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Ayurvedic Perspective on Sugar

November is the month of family gatherings and dinner parties. So this month, we will focus our blogs on diet and hopefully come out with the least amount of impact to our a digestive agni’s despite the rollercoaster of routines. Sugar, whether you love it or hate it, it is hard to go through the holiday season without indulging. From an Ayurvedic perspective, the Sweet taste is considered the most important of all of the six tastes, and it is suggested that it should be eaten in the largest quantity. But by Sweet, Ayurveda means naturally sweet foods including milk, ghee, rice, wheat and other grains and legumes, as well as sweet fruits, dates, honey, jaggery and sugar. Ayurveda considers Sweet a taste, made up of elements and qualities which all have an effect on the body and mind.

The main difference between the Ayurvedic view and the western view on sugar intake is that Ayurveda acknowledges the differences between sugars. For example, honey is sweet and heating, has the specific effect of ‘scraping fat’ from the body, and it pacifies Vata and Kapha while increasing Pitta. Jaggery is sweet and cooling, has a heavy, strengthening effect on the body, and pacifies Vata while increasing Pitta and Kapha. White sugar on the other hand, is sweet, heating, and has a stimulating effect on the body aggravating all of the doshas (Vata, Pitta and Kapha).

Per Ayurveda, the Sweet taste nourishes and invigorates the mind, relieves hunger and thirst, increases tissues and improves the immune system. Importantly, it is associated with the positive emotions of happiness, contentment, calmness, cheerfulness, love and satisfaction when eaten in appropriate amounts. If you follow the principles of Sattvic diet from Ayurveda, you will naturally avoid sugar-laden processed foods including soft drinks, condiments, cereals, candies etc and focus more on less processed sugars like jaggery, honey and maple syrup.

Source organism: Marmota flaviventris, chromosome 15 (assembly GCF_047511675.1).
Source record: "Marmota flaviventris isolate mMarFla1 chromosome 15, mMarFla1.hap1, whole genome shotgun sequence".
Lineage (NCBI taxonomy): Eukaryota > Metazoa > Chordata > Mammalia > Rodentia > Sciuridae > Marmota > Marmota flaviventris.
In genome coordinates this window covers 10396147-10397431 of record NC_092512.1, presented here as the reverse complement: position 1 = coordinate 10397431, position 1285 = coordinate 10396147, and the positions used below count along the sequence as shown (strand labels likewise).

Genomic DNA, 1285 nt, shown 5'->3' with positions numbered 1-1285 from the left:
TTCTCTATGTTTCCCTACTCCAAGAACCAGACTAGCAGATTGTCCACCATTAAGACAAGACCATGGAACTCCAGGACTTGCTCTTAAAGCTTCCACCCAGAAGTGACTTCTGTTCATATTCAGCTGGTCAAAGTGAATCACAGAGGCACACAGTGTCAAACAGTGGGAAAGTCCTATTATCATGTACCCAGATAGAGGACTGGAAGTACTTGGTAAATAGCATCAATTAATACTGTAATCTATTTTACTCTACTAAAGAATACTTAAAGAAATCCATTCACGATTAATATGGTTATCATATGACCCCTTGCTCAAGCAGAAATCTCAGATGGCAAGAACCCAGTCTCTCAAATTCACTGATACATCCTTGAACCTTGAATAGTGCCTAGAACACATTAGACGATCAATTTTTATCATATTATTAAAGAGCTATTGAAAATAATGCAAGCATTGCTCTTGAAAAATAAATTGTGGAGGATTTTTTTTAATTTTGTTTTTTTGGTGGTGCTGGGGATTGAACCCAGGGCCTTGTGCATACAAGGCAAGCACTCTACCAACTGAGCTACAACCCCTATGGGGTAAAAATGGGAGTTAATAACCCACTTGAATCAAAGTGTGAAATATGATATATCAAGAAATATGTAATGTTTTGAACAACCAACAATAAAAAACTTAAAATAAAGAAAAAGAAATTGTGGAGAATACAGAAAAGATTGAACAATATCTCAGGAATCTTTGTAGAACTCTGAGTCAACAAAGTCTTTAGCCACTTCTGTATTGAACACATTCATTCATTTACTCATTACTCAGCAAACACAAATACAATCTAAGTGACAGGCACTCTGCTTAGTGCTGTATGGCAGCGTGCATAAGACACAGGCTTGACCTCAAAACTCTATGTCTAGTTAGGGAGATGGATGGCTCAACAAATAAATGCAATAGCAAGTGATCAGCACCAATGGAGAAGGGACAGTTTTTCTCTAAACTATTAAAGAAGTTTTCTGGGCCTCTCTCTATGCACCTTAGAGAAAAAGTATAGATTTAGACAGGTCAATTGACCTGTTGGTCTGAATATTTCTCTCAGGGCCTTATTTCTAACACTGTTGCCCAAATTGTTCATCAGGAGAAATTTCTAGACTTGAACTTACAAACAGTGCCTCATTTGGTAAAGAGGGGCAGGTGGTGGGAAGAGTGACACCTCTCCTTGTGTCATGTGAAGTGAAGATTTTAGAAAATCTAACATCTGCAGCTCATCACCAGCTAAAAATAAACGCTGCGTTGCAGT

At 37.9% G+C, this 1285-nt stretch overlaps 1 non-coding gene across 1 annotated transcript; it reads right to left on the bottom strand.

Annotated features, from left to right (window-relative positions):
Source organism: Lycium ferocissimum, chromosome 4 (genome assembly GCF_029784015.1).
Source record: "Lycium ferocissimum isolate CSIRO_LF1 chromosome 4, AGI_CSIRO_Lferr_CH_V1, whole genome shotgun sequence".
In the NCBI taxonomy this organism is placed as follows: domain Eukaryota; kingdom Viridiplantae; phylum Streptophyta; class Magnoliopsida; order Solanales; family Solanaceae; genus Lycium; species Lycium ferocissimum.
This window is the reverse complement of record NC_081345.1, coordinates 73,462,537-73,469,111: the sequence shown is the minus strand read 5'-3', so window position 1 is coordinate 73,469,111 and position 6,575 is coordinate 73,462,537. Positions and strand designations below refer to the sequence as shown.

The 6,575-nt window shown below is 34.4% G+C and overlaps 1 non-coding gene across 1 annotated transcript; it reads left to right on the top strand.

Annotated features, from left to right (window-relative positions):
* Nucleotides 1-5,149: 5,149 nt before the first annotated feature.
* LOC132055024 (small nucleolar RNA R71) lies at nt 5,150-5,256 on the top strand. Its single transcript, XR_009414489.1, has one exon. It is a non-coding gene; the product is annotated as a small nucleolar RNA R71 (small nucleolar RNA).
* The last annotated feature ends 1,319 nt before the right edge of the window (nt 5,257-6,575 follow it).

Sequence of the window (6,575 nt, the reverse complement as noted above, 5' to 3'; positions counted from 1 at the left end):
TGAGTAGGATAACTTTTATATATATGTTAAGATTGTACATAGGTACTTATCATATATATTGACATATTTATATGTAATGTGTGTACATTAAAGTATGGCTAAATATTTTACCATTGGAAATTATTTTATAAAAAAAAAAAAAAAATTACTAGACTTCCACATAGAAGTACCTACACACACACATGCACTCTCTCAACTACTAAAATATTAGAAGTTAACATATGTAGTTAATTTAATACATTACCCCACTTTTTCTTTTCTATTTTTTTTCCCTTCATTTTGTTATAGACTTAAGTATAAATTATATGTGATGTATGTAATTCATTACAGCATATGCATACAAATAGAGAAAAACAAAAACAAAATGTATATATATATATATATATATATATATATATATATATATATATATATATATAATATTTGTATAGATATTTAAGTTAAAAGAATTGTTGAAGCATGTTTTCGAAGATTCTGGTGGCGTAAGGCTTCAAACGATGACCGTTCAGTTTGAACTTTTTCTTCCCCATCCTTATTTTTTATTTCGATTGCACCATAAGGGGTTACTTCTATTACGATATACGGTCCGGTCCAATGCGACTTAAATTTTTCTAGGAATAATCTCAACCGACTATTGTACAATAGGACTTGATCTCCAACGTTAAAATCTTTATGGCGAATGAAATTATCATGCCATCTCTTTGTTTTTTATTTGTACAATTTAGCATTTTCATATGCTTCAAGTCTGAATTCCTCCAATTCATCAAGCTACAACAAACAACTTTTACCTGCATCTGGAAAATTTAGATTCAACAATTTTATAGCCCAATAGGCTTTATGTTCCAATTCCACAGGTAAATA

The impact of white sugar on such an individual can be devastating to the adrenals. Each time sugar is eaten it stimulates an adrenal-type energy rush gradually leading to adrenal exhaustion, especially if combined with caffeine. As the adrenals become increasingly exhausted, the urge to eat sugar grows stronger in response to the need to “get some energy”. From an Ayurvedic perspective it is important that you get to know your sugars! Whenever possible, choose more natural sugars over their highly processed counterparts. We need to consider long-term moderation combined with well-timed and precise restraint when it comes to indulging in sugar!

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